Ten Benefits of growing in Raised Beds and Why We Have Raised Beds in our Garden

Our first season on our homestead we put in a small and simple traditional garden.  We borrowed a rototiller, picked what we thought was an ideal spot for the garden, and planted away.  My goal for the season was to grow a modest crop of tomatoes, zucchini, beans, cucumbers, and lettuce. 

On paper and in my head, it sounded and looked great!                                                                                   

Fast forward several weeks later, we had just experienced our first torrential downpour and severe thunderstorm on our property.  That little garden that we planted was all but wiped out, what I didn’t realize when I picked that spot is that the area is subject to minor flooding when we have heavy rain.  Upset, frustrated, and slightly dismayed I immediately started researching different gardening methods, along with ways to build our poor soil, and how to increase drainage.  Gardening was an important part of my homesteading plan and I was determined to find a method that would work for us.

What I learned from my internet query was that all of the things that I was searching for and trying to achieve could be accomplished with raised garden beds.

For the past 5 years we’ve done most of our gardening in raised beds – for us, this method works very well.  We average around 148 frost free growing days in our zone 5, upstate NY garden.  A short growing season, coupled with poor draining, thick, heavy clay soil, that is often waterlogged well into late May, means that growing directly in the ground is a bit challenging for us.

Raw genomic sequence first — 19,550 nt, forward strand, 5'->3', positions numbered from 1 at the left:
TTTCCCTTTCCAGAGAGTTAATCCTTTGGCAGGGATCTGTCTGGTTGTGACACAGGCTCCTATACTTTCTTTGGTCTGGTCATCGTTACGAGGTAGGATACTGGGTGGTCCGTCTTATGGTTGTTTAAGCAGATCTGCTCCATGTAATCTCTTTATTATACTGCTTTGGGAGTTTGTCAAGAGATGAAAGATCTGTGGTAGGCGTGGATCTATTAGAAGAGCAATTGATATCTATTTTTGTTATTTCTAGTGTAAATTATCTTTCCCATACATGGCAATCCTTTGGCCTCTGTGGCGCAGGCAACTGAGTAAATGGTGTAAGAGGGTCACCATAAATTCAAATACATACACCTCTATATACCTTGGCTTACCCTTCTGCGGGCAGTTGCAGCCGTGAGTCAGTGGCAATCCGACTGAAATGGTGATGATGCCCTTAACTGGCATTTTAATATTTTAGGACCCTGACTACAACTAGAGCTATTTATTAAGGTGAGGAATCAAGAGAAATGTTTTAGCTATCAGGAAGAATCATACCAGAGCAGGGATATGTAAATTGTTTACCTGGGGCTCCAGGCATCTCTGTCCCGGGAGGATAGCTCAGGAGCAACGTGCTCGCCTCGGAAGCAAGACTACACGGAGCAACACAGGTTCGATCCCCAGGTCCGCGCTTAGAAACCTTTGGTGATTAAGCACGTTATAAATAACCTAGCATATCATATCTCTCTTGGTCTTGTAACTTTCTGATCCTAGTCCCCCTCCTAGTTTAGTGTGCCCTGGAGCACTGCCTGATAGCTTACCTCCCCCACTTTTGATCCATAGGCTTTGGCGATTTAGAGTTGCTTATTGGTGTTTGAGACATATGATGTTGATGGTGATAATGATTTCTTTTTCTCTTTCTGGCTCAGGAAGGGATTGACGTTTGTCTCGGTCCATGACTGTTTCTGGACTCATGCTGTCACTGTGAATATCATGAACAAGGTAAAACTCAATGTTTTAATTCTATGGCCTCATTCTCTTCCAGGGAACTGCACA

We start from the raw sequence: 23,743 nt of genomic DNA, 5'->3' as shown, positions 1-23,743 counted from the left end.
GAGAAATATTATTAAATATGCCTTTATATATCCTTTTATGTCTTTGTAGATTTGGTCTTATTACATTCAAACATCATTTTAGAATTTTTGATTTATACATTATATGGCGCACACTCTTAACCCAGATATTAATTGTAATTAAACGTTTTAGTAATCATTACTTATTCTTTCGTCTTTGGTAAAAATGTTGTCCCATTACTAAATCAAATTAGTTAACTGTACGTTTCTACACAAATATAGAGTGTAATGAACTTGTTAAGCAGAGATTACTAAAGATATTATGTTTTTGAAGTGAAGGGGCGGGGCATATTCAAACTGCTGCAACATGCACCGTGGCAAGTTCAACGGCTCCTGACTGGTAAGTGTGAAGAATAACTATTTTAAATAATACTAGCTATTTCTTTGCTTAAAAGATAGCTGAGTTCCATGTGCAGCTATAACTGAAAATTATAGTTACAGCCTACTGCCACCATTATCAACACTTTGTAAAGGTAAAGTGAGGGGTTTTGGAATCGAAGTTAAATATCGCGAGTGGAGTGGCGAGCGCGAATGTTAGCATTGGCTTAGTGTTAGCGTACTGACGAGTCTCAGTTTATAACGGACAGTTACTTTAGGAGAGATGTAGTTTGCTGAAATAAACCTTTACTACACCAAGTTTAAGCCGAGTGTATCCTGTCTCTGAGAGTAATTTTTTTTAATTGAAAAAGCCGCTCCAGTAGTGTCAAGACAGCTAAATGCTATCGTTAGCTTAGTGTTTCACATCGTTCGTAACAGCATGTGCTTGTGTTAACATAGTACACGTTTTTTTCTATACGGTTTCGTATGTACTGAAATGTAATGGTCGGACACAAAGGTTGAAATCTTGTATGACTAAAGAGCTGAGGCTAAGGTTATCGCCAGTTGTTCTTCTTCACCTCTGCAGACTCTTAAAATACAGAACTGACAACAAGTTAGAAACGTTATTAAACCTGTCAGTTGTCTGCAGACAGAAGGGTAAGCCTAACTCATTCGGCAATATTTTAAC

If you have poor or little topsoil, water prone growing areas, or a short growing season, raised garden beds are likely a great option for you.  In a small space you’re able to grow an amazing amount of food with relatively little ease.

Raised beds can be made with a variety of materials and can be built in any location that a traditional garden would go.  You want to choose an area that gets adequate sunlight, aim for a space that gets a minimum of six to eight hours of sunlight a day.  Wherever you decide to place you raised garden beds you’ll have lots of options when it comes to designs and what to build your beds out of.  If you need help with building a raised bed, be sure to check out our post on: How to build a raised garden bed for less than 15 dollars.

Not only are raised garden beds visually appealing, they help create a neat and tidy garden space, they can also help you to grow your best crop ever. 

With all of that in mind, let’s get started and chat about some of the benefits of gardening in raised beds.

Ten benefits of growing in raised beds:

  • The soil warms up faster in the spring – Since the soil is above ground level the suns rays are able to warm the bed from all sides, this means that you’ll have the opportunity to get your seeds in the ground sooner and get a jump start on the growing season.  You can also take advantage of the raised bed frame and build a cold frame or mini hoop house.  This will help extend your growing season on the front and back half.   
  • Soil quality – one of the biggest benefits to raised beds is that YOU get to control the soil quality by choosing what you add to your bed.  Since you can control the soil your raised beds can go anywhere – over existing soil, on rocks, gravel, or even pavement.  Be able to reach into the bed to plant, weed, and harvest, means that you never need to step on the soil and that it won’t be compacted over time.  Your soil will stay light and fluffy, this means that your vegetables will have an easier time growing.